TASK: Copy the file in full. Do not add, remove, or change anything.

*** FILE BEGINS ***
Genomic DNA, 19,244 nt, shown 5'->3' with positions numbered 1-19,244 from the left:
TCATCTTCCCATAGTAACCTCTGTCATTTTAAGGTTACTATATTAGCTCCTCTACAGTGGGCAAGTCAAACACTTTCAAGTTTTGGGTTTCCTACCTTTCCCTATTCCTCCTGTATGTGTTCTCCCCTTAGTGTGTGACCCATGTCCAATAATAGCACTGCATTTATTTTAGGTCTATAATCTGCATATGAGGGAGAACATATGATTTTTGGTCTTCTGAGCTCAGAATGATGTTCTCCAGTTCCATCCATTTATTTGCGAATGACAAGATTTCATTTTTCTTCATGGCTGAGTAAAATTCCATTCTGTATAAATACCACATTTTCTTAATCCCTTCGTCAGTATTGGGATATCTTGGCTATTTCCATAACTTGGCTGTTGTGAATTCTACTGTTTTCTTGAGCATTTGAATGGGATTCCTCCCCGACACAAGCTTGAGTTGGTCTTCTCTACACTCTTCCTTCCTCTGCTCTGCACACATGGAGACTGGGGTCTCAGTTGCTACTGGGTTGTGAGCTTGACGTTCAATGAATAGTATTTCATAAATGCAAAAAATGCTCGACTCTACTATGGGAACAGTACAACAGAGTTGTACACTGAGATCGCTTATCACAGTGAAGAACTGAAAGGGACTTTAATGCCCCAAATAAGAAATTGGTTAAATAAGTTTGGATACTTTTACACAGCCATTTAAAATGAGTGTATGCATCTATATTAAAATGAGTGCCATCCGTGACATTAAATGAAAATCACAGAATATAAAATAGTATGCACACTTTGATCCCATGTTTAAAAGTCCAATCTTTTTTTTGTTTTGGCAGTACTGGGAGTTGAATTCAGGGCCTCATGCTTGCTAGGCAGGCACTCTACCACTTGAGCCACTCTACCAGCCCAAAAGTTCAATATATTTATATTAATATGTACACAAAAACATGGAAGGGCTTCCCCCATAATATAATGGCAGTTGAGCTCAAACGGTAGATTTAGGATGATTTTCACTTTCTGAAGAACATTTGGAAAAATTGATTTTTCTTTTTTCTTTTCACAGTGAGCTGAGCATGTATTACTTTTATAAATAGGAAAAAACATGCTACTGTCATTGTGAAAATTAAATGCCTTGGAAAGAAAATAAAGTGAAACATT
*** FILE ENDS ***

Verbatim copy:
Genomic DNA, 19,244 nt, shown 5'->3' with positions numbered 1-19,244 from the left:
TCATCTTCCCATAGTAACCTCTGTCATTTTAAGGTTACTATATTAGCTCCTCTACAGTGGGCAAGTCAAACACTTTCAAGTTTTGGGTTTCCTACCTTTCCCTATTCCTCCTGTATGTGTTCTCCCCTTAGTGTGTGACCCATGTCCAATAATAGCACTGCATTTATTTTAGGTCTATAATCTGCATATGAGGGAGAACATATGATTTTTGGTCTTCTGAGCTCAGAATGATGTTCTCCAGTTCCATCCATTTATTTGCGAATGACAAGATTTCATTTTTCTTCATGGCTGAGTAAAATTCCATTCTGTATAAATACCACATTTTCTTAATCCCTTCGTCAGTATTGGGATATCTTGGCTATTTCCATAACTTGGCTGTTGTGAATTCTACTGTTTTCTTGAGCATTTGAATGGGATTCCTCCCCGACACAAGCTTGAGTTGGTCTTCTCTACACTCTTCCTTCCTCTGCTCTGCACACATGGAGACTGGGGTCTCAGTTGCTACTGGGTTGTGAGCTTGACGTTCAATGAATAGTATTTCATAAATGCAAAAAATGCTCGACTCTACTATGGGAACAGTACAACAGAGTTGTACACTGAGATCGCTTATCACAGTGAAGAACTGAAAGGGACTTTAATGCCCCAAATAAGAAATTGGTTAAATAAGTTTGGATACTTTTACACAGCCATTTAAAATGAGTGTATGCATCTATATTAAAATGAGTGCCATCCGTGACATTAAATGAAAATCACAGAATATAAAATAGTATGCACACTTTGATCCCATGTTTAAAAGTCCAATCTTTTTTTTGTTTTGGCAGTACTGGGAGTTGAATTCAGGGCCTCATGCTTGCTAGGCAGGCACTCTACCACTTGAGCCACTCTACCAGCCCAAAAGTTCAATATATTTATATTAATATGTACACAAAAACATGGAAGGGCTTCCCCCATAATATAATGGCAGTTGAGCTCAAACGGTAGATTTAGGATGATTTTCACTTTCTGAAGAACATTTGGAAAAATTGATTTTTCTTTTTTCTTTTCACAGTGAGCTGAGCATGTATTACTTTTATAAATAGGAAAAAACATGCTACTGTCATTGTGAAAATTAAATGCCTTGGAAAGAAAATAAAGTGAAACATT